Depressants

depressantsWhat are depressants?

Depressants are drugs that slow down the normal function of the central nervous system (CNS) and suppress the neural activities in the brain. Depressants work by affecting the part of the brain that controls a person’s bodily functions like breathing and heartbeat. Depressants affect each person differently; response times to depressants can range from immediate to several hours.

Examples of depressants are alcohol, marijuana, inhalants and prescription drugs. The prescription drugs that affect the central nervous system are also referred to as downers, sedatives, hypnotics, minor tranquilizers, and anxiolytics or anti-anxiety medications.

Depressants include:
Alcohol

Depressants by Drug Types
Drug name >>> brand / trade names. Please note name of drugs may differ by country

  • Alcohol (ethanol)
    • Beer
    • Wine
    • Alcohol
  • Barbiturates
    • Aprobarbital >> Alurate
    • Amobarbital >> Amytal
    • Amylbarbial & Secobarbital >> Tuinal
    • Butabarbital >> Buticaps, Butisol, Butalan
    • Butarlbital >> Esgic, Fiorinal
    • Hexobarbital >> Sombulex
    • Mephobarbital >> Mebaral
    • Pentobarbital >> Nembutal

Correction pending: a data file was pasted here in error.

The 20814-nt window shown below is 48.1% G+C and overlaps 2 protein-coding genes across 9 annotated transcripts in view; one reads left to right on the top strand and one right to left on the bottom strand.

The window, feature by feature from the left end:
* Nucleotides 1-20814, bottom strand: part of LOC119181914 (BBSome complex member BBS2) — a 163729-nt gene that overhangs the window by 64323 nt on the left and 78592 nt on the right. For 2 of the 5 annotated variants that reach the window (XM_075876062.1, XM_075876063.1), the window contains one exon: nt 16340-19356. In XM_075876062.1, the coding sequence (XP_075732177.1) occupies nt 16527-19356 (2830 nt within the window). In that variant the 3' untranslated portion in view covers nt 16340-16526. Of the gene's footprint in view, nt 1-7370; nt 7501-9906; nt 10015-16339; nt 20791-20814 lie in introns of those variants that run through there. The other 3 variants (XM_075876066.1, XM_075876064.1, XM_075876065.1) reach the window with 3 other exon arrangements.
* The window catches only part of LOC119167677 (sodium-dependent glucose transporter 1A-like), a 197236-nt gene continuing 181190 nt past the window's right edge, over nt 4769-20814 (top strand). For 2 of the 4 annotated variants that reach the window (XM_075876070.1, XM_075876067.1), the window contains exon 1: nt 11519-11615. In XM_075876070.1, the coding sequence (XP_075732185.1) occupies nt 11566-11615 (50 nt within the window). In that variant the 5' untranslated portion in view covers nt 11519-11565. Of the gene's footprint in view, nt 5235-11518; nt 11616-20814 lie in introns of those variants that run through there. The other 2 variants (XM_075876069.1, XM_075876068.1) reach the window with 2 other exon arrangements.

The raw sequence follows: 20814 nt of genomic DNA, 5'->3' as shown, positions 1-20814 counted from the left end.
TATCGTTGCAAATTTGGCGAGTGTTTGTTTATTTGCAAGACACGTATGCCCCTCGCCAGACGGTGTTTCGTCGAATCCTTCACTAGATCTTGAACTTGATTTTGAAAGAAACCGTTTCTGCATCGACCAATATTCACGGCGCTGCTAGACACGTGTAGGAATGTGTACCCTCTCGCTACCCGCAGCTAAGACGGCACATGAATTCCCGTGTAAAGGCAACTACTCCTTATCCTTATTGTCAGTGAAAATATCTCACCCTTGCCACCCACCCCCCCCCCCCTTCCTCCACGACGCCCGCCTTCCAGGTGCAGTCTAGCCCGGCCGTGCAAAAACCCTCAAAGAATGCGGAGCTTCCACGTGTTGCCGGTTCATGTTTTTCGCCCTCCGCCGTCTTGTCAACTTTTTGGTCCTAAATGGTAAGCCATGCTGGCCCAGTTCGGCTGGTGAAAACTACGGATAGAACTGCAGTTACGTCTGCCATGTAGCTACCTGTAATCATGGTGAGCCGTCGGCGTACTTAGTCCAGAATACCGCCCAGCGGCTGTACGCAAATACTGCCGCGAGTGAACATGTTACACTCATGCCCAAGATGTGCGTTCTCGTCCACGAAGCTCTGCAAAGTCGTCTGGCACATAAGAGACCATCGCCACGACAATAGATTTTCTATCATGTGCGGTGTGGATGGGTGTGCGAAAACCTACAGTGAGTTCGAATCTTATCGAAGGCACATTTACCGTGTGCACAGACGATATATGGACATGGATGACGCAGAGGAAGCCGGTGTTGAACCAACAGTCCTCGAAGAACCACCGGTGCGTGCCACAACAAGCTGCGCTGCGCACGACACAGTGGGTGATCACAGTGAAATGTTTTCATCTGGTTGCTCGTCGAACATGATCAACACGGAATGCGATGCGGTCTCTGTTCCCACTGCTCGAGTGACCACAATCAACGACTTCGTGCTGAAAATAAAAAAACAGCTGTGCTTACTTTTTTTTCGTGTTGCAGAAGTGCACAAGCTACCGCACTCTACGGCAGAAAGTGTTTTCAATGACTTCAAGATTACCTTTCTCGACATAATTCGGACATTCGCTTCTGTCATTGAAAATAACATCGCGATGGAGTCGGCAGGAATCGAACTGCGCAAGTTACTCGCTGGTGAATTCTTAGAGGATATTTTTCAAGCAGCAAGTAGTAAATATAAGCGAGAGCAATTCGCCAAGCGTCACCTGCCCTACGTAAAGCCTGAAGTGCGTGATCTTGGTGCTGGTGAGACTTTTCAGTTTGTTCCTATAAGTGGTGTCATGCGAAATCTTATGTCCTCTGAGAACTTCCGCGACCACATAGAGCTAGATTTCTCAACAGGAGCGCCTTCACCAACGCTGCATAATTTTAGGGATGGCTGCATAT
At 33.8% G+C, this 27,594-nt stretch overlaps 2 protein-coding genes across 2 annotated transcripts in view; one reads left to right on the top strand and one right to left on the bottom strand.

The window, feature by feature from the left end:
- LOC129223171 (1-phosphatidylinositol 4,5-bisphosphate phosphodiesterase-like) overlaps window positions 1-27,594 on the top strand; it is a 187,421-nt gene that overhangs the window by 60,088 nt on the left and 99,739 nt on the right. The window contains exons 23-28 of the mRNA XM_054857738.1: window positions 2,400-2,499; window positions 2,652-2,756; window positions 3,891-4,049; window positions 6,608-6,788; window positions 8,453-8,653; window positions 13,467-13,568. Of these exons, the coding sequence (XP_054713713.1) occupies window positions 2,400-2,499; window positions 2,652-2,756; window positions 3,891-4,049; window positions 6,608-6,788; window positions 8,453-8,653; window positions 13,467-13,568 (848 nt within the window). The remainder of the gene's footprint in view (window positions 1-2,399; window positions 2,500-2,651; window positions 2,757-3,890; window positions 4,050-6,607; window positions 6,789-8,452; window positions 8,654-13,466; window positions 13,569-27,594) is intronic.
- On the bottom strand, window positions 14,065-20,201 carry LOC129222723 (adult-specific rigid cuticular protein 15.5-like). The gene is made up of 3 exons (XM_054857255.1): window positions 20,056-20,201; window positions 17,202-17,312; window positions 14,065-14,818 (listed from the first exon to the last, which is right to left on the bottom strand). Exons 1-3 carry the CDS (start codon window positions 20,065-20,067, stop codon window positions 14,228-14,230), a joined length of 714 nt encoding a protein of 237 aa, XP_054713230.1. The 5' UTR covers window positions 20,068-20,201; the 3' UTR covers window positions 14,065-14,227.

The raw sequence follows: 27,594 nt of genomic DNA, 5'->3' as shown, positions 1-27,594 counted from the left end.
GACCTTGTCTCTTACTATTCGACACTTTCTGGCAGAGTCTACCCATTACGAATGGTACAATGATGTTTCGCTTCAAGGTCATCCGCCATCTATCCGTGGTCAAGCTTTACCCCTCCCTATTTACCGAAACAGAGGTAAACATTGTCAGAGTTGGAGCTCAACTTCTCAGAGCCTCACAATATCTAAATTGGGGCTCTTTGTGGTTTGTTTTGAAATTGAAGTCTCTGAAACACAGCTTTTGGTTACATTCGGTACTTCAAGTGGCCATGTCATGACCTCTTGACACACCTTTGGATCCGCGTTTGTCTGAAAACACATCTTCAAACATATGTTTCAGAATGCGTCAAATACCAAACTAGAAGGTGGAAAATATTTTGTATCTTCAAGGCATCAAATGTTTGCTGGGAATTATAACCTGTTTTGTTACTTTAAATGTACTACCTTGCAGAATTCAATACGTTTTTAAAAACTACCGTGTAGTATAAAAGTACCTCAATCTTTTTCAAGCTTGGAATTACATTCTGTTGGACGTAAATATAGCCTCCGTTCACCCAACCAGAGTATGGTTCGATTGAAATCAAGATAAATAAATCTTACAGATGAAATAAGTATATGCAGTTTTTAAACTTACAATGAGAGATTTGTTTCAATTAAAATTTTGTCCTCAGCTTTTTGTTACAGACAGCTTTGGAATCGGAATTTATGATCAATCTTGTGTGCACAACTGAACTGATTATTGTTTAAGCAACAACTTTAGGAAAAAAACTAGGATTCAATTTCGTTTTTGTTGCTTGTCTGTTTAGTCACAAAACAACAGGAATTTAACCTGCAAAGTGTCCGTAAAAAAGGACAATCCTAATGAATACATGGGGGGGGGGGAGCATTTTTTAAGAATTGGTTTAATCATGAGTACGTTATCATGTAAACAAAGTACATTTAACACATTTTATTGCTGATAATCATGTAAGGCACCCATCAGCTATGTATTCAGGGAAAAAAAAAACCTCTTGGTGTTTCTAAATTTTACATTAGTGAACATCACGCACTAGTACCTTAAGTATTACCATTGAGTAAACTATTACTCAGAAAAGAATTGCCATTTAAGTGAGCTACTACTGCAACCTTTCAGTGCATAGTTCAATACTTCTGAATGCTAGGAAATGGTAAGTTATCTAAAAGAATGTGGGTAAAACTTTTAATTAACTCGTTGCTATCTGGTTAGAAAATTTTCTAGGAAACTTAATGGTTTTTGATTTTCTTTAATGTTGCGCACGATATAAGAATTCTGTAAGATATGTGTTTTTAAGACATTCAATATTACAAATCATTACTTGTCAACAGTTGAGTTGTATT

• Phenobarbital >> Solfoton
    • Secobarbital >> Seconal
    • Thiopental >> Pentothal
  • Benzodiazepines
    • Alprazolam >> Xanax
    • Chlorazepate >> Tranxene
    • Chlordiazepoxide >> Librium
    • Clonazepam >> Klonopin, Rivotil
    • Diazepam >> Valium, Ducene
    • Estalozam >> ProSom
    • Flunitrazepam >> Rohypnol
    • Flurazepam >> Dalmadorm, Dalmane
    • Halazepam >> Paxipam
    • Lorazepan >> Ativan
    • Nitrazepam >> Alodorm, Mogadon
    • Oxazepam >> Alepam, Murelax, Serax, Serepax
    • Prazepam >> Centrax
    • Quazepam >> Doral
    • Temazepam >> Euhypnos, Normison, Restoril
    • Triazolam >> Halcion
  • Gamma Hydroxybutyrate (GHB)
    • Gamma butyrolactone (GBL)
    • and 1,4-butanediol are GHB analogues
  • Inhalents & Solvents
    • See Inhalants
  • Marijuana / Cannabis
    • Hash Oil
    • Hashish
  • Cannabinoids
    • Dronabinol >> Marinol
    • Nabilone >>Cesamet
    • Sativex
  • Others
    • Bromide salts
    • Chloral Hydrate >> Aquachloral, Aquachloral Supprettes, Noctec